Uravan Historical Dose Reconstruction
Union Carbide Corporation and Umetco Minerals Corporation engaged RAC to conduct a historical dose reconstruction of the Uravan milling site, which was located in a narrow canyon formed by the San Miguel River in western Colorado. RAC reconstructed emissions and ambient environmental concentrations of uranium decay series radionuclides from the site for the 49-year period of mill operations from 1936 to 1984. For the work, RAC reviewed numerous documents, visited the site, collected site-specific meteorological data, used independent soil sampling analyses to validate the atmospheric release and deposition model predictions, and conducted interviews with past and current employees. The model results were combined with residence history and lifestyle activity information to estimate radiation doses to former residents of Uravan.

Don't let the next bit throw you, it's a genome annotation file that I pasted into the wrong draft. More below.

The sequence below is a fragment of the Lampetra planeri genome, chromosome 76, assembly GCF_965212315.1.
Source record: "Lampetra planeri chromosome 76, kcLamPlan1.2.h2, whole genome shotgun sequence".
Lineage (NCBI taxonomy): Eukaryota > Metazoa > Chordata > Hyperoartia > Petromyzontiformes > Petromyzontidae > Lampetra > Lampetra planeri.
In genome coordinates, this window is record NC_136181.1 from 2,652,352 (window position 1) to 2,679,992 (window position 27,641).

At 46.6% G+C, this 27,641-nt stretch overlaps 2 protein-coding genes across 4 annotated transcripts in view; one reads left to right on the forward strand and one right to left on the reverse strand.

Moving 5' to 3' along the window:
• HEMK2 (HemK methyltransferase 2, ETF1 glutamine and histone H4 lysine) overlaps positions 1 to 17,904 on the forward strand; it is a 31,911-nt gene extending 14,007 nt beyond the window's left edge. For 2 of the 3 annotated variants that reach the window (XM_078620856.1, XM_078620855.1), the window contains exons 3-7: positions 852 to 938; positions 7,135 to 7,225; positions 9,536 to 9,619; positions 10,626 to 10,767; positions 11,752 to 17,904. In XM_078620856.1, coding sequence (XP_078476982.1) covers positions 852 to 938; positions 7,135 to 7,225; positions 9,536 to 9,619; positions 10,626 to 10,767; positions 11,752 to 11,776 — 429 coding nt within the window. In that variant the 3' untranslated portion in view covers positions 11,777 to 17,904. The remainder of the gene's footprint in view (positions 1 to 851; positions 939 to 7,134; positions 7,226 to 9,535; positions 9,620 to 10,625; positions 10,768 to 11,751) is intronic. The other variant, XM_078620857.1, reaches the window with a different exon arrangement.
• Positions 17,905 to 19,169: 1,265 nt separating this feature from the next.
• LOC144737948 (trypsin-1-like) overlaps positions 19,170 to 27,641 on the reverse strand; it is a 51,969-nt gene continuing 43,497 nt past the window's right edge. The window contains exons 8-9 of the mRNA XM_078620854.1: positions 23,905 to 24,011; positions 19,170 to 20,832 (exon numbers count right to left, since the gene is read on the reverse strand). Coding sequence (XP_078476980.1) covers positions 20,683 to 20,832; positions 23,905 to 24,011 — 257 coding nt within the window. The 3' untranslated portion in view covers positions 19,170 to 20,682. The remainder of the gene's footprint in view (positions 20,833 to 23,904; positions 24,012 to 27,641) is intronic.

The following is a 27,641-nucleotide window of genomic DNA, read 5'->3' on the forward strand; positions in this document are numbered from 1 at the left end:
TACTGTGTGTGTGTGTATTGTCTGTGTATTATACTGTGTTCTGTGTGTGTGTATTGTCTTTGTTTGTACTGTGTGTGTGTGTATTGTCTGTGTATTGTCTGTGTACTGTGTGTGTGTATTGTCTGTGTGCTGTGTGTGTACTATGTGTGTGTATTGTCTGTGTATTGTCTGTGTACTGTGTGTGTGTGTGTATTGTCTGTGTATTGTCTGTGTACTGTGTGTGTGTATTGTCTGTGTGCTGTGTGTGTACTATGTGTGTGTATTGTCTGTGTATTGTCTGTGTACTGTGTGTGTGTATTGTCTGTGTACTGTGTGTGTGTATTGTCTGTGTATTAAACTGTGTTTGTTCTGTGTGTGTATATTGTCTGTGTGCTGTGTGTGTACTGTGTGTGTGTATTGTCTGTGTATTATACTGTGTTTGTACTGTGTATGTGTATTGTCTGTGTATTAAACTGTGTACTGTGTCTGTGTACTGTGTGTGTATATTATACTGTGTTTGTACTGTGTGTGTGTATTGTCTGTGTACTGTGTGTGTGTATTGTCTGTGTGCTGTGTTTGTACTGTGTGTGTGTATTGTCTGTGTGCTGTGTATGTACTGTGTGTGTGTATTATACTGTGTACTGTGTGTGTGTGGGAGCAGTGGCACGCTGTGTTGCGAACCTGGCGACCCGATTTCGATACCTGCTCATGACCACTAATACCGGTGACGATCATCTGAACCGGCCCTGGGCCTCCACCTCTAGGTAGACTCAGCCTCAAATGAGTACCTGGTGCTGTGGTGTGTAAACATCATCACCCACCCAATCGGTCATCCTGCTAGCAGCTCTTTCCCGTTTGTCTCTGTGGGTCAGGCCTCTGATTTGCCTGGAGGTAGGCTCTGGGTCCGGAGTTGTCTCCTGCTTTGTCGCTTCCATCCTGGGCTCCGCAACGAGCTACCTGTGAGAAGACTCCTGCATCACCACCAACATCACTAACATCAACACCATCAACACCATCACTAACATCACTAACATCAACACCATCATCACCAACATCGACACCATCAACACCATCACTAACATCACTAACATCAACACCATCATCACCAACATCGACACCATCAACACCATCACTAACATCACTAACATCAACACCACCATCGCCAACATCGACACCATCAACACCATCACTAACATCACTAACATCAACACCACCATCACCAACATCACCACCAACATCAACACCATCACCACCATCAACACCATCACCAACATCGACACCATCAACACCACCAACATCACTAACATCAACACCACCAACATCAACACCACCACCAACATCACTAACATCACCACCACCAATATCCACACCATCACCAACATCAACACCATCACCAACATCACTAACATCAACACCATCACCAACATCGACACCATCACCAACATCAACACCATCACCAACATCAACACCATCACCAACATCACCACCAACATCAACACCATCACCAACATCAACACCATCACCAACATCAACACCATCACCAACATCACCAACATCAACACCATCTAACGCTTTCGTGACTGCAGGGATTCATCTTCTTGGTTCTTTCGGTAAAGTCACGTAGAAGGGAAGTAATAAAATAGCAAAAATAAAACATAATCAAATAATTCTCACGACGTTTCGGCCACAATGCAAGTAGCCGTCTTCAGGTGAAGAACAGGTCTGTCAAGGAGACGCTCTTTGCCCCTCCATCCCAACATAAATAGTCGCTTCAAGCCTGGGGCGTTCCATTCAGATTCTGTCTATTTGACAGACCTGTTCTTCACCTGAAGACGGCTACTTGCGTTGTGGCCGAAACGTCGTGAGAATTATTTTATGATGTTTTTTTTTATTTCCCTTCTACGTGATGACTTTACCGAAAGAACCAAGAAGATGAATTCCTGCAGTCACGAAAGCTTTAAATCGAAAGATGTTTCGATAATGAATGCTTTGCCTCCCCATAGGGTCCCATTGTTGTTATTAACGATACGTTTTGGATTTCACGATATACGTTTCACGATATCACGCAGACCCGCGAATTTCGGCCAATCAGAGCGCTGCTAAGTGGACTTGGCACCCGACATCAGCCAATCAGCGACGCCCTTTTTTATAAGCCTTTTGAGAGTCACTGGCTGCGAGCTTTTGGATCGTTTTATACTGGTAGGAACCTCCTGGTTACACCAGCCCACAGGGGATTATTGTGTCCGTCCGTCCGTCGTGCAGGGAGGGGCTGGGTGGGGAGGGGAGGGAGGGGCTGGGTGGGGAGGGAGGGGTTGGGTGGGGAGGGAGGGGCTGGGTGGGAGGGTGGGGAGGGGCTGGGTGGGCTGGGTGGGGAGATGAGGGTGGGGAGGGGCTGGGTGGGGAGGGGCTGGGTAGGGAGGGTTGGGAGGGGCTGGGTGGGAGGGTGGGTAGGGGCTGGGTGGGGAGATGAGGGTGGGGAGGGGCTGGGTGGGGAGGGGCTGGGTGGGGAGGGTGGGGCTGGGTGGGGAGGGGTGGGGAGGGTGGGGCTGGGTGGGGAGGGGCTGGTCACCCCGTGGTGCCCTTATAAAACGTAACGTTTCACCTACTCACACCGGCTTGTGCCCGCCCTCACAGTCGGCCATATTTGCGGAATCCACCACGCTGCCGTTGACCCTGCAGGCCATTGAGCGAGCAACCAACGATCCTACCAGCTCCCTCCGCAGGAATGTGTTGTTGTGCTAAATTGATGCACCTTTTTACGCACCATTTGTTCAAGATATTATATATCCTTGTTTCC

The primary exposure pathway for Uravan residents was breathing air containing uranium and its decay products. The highest air concentrations in the town occurred in the late 1930s through the early 1940s, with lesser concentrations occurring from the mid-1950s through 1980. The complex terrain influenced plume dispersion and tended to result in higher concentrations in housing blocks located downwind (northwest) of the mill facilities than those located upwind (southeast). The salt roaster process and yellowcake dryer were the primary effluent sources for uranium isotopes. It was determined that by 2005 approximately 60% of the deposited uranium had leached from the surface soil.
The town of Uravan no longer exists, having closed in 1986. All the buildings were demolished after closure, except for the Boarding House and the Community Building, which are preserved in a historic district, and the area was remediated by Union Carbide and Umetco.
Rood, A.S., P.G. Voillequé, S.K. Rope, H.A. Grogan, and J.E. Till, 2008. “Reconstruction of Atmospheric Concentrations and Deposition of Uranium and Decay Products Released from the Former Uranium Mill at Uravan Colorado USA.” Journal of Environmental Radioactivity, 99: 1258–1278.